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It was on sale.  $5 off so ONLY $11.  I almost choked but bought it anyway to enjoy on a special occasion.  It takes me a whole week now to drink a bottle of wine.  (short pause while my friends in Italy gasp in disbelief)  I am holding my own with beer drinking however.

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About the only fog I see here is when I take a bath and fogged up the windows

 

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I might have to do something with these in the future.

 

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Totally miss these.  We can only afford to buy it when it is on sale.

 

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My attempt at colonizing the front porch.  Turns out that our neighbor’s dog is allergic so I had to move them.  I got all these pansies for $5.  The pots for free from the agricultural recycling bin at the State Farmers’ Market.

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Wait until you see these again….

 

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Spring pasta using leftovers from my fake eggs Benedict.

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Janis Joplin stamps.  Look closely at the sheet.  It is a 45 record sleeve.

 

 

 

 

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On the Queen Mary 2 (part 2)

This is a continuation of our trip on board the Queen Mary 2 taken in December, 2016.  Read part 1 if you missed it.

Our crossing of the north  Atlantic in December took 7 days.  The sea was very rough.  It is December in the north Atlantic.  Get over it.  We went outside, briefly, one day to see the kennels and think about what the good dog Nerone would have done on this trip.  The Queen Mary 2 is the only vessel that will take dogs on the transatlantic crossing.  Many folks who are moving use this as a way to get their dog to or from Europe.  Our friend Lynn who just moved to Italy came over that way with her dog Flori.  On our vouage there were at least three other sets of folks who were moving from Europe to the US.  If you want to bring more than one suitcase it really is the way to go.

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What other things did we do?  We went to the very well stocked library every day.  We heard several talks given by Nicki Chapman the host of Escape to the Country and other shows.  That is a series that we had watched, so we found her very enjoyable.  I managed to make it in the hot tub 3 times.  I do wish that I had pictures of that.  The seas were very rough.  The indoor pool seemed to have a giant wave machine in it as the ship would slosh up and down.  It was rather fun to watch.  Ben got bronchitis and we got to visit the medical clinic.  (thank goodness for travel insurance which covered all the costs)  And that was about it.  That is probably less than one tenth of the things that we could have done.  It was just that the sea was very rough.  Fortunately I had Ben in his wheel chair to give me stability.  Unfortunately I had to push that wheel chair every where.  That wore me out.  So by the time we reached someplace I just wanted to sit down, taking pictures was the last thing on my mind.  Even though we were eating three full meals a day, I lost weight.  I really was worn out.  And there was a lot of dressing up to do.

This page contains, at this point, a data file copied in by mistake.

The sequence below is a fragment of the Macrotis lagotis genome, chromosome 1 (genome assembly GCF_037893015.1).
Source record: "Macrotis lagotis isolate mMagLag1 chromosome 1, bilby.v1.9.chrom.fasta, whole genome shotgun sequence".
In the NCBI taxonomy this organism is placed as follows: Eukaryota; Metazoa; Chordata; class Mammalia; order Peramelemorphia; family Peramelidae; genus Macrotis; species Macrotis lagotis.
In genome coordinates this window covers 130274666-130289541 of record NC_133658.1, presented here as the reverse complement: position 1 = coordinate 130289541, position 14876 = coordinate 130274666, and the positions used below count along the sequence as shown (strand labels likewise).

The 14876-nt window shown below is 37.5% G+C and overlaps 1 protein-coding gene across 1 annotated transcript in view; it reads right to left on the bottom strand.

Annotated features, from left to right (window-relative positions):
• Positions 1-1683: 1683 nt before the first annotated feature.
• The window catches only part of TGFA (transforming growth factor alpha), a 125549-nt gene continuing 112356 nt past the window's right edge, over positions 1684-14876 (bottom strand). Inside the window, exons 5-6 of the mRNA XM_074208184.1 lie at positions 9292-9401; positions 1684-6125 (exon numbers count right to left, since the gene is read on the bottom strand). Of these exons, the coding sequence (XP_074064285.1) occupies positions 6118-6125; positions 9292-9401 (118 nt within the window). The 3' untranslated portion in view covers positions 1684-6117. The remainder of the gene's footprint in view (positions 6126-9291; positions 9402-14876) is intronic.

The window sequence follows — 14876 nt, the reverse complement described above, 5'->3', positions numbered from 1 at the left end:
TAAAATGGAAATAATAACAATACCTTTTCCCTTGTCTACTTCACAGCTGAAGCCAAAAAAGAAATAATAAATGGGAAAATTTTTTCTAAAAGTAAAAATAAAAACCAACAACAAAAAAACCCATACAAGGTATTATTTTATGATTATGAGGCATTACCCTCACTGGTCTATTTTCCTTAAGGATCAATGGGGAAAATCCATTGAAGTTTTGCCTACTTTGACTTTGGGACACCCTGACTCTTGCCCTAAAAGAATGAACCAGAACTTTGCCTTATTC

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How do you dress someone with balance issues on board a ship in rough seas?  You make them hold on.  The handicapped bath room was one of the best designed bathrooms that we have seen.  It was really designed for someone in a wheel chair.  This was about the only time Ben was out of his wheel chair for the trip.  The sea was very rough and we did not want to chance him taking a fall.

So how about some food pics

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surf and turf